AW: My sister had attended the school, and several athletes from Rome went there as well, so I was familiar with the school, not to mention that I wanted a school with a great reputation of providing a solid education, with a history of preparing students for the future, and I wanted a school with a large athletics department, and vibrant track and field program.

L&S: When and why did you choose to retire from the sport?

AW: 2000 was my last outdoor season on the circuit. I left the sport because I felt I did all I could do, along with the fact I didnít have the same level of sponsorship as I enjoyed during the previous several years. Having a family, working full-time, and trying to be a world class athlete takes a toll on you physically and mentally, and I was ready to focus on my career and going back to school to attain my Masters degree. All in all, I was quite satisfied with what I accomplished during my career given how it all came together, so it was time to move on to the next chapter of my life.

L&S: Do you have any involvement in throwing now? Do your kids show any interest?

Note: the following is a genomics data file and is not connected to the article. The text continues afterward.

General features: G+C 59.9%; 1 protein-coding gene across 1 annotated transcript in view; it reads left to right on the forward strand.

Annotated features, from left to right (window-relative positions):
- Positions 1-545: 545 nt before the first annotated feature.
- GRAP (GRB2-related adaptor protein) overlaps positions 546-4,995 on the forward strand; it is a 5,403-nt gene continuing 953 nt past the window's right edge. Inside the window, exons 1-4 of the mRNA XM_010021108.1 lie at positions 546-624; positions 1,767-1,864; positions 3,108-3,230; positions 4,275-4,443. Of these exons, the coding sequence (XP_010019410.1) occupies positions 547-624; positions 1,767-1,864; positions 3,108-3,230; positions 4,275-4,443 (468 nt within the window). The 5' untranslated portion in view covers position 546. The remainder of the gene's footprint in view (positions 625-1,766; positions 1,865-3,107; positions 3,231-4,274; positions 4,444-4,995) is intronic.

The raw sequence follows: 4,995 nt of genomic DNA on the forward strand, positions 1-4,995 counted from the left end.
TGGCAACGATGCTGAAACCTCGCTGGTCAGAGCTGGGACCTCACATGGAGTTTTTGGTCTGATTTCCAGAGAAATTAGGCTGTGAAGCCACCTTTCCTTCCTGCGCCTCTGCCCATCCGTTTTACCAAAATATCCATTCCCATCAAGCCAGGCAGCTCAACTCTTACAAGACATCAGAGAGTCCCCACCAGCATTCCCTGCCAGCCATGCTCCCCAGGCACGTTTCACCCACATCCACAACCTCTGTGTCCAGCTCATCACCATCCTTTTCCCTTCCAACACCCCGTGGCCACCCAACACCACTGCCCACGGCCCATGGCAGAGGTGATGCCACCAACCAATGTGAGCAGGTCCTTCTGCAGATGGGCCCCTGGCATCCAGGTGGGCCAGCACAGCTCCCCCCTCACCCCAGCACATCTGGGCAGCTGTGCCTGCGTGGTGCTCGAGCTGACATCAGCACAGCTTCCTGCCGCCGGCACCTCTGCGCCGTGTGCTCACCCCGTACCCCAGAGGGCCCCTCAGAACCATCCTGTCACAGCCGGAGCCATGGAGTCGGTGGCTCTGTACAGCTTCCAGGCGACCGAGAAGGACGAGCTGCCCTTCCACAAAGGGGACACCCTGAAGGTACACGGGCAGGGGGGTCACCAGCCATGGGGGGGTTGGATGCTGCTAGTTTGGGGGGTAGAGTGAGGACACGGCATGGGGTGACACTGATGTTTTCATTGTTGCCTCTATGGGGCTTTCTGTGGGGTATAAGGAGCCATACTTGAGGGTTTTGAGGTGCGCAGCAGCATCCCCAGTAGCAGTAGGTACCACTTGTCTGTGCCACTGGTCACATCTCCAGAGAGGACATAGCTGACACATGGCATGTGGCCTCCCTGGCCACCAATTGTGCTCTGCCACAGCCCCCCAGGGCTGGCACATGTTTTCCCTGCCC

AW: I help coach the discus at my boys junior.high school, and I will usually bring my throwing shoes and a disc or two and throw with the athletes a couple times a week during the season. My older son competes in a few different events and picked up the discus as something else to do a couple years ago. He had some success in the running events until having some knee problems which donít appear to impact his throwing all that much. The sport he has the most promise in at this point, and it might change, is swimming. My younger son is a thrower top down, since heís fairly big for his age. Along with football, which is his favorite sport at this time, the shot put might be the event he more or less gravitates to, but the disc and hammer will be a part of this event list.